There’s no shortage of scientists and technologists who’ve delved deeply into Indian spirituality, but one of the tech world’s newest stars seems to have more than a passing interest in the area.
OpenAI CEO Sam Altman has revealed that he’d spent some time at an ashram after selling his first company, Loopt, in 2012. Since then, Altman has become more famous as a Partner at Y Combinator, and more recently, as the CEO of OpenAI, the company behind ChatGPT. Altman is now viewed as one of the guiding lights of the AI revolution, and has held discussions with world leaders including Indian PM Narendra Modi, British PM Rishi Sunak and French PM Emmanuel Macron.
But in 2012, Altman was just 27, and had sold his startup, Loopt, for $43 million. He’d made $5 million from the process, but such was his ambition that he had regarded the outcome as a failure. “Failure always sucks, but failure when you’re trying to prove something really, really sucks,” he’d said about that time. He was pretty unhappy with how his startup turned out, and took a year off, in which he also stayed in a ashram.
“I was like, I’m gonna go to an ashram for a while, and it changed my life,” he recently said. “I’m sure I’m still anxious and stressed in a lot of ways, but my perception of it is that I feel very relaxed and happy and calm.” he added.
It’s perhaps at this ashram sojourn where Altman developed an interest in Hinduism’s Advaita Vedanta philosophy. In the past, Altman has tweeted several times referencing Advaita Vedanta. Last year, he’d said that one thing he strongly believed that many other people didn’t necessarily believe in was the absolute equivalence of atman and brahman.
This, of course, is the core tenet of the Advaita Vedanta philosophy. It refers to the idea that Brahman, or the infinite universe, is alone ultimately real, while atman, which is the individual self or soul, is merely a manifestation of it. The apparent separation of Brahman and Atman is viewed as an illusion caused by ignorance (avidya). Through self-inquiry, meditation, and a deep understanding of the nature of reality, one can realize the oneness between Atman and Brahman, and attain moksha.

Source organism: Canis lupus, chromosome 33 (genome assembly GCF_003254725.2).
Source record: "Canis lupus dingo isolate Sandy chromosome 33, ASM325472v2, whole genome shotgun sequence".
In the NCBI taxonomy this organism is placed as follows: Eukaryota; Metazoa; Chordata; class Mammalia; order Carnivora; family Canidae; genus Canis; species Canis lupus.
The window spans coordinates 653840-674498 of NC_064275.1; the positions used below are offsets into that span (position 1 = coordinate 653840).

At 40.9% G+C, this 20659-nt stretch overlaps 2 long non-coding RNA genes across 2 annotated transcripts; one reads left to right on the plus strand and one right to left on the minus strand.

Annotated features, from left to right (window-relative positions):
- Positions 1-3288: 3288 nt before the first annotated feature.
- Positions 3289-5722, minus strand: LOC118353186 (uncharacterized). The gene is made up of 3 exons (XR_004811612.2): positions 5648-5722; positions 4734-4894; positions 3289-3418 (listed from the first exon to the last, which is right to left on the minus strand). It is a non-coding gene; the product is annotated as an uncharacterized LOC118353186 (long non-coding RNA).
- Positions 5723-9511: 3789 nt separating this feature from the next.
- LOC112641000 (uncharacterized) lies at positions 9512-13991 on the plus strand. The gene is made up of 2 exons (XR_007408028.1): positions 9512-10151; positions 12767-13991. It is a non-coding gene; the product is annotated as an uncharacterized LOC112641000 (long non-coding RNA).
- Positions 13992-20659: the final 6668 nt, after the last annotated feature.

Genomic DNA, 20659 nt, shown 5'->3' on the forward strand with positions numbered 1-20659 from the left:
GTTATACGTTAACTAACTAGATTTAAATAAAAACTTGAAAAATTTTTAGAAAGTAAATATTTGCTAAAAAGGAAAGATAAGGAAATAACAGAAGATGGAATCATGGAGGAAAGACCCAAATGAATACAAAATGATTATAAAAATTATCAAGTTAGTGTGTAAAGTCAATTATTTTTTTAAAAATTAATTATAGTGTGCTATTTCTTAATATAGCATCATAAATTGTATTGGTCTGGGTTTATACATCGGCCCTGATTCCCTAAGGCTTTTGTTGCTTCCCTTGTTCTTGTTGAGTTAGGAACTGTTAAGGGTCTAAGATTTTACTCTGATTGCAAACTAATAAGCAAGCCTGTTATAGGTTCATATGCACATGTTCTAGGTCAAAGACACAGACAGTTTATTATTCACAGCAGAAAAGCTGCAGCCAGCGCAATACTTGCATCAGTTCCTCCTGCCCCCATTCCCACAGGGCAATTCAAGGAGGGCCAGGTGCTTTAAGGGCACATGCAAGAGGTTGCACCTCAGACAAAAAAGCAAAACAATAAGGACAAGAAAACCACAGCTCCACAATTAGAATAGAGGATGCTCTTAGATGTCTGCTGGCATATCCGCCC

Altman has also previously indicated that he’s studied Hindu philosophy. When asked on X as to what his source material for Advaita study was, he replied “I think Maharshi got it perfect with “ask yourself, who am i?” Takes a while though.” Altman is referring to Hindu sage Ramana Maharshi, who’d lived between 1879 and 1950, and had attracted both Indian and western followers.
Sam Altman isn’t the only tech giant who appear to be a keen follower of Indic philosophy. Apple’s Steve Jobs, most famously, had visited India in his youth in search of Neem Karoli Baba, and had returned to the US barefoot and wearing saffron robes of a sadhu, and Meta’s Mark Zuckerberg too has looked at Neem Karoli Baba for inspiration. Twitter co-founder Jack Dorsey is an avid practitioner of Vipassana. Now it turns out that OpenAI CEO Sam Altman has not only spent some time in an ashram, but also regularly quotes Hindu philosophy. The world has changed fundamentally over the last century or so, but some of the people who’ve been at the forefront of this change seem to continue to lean on Hinduism’s millennia-old wisdom to help guide their actions.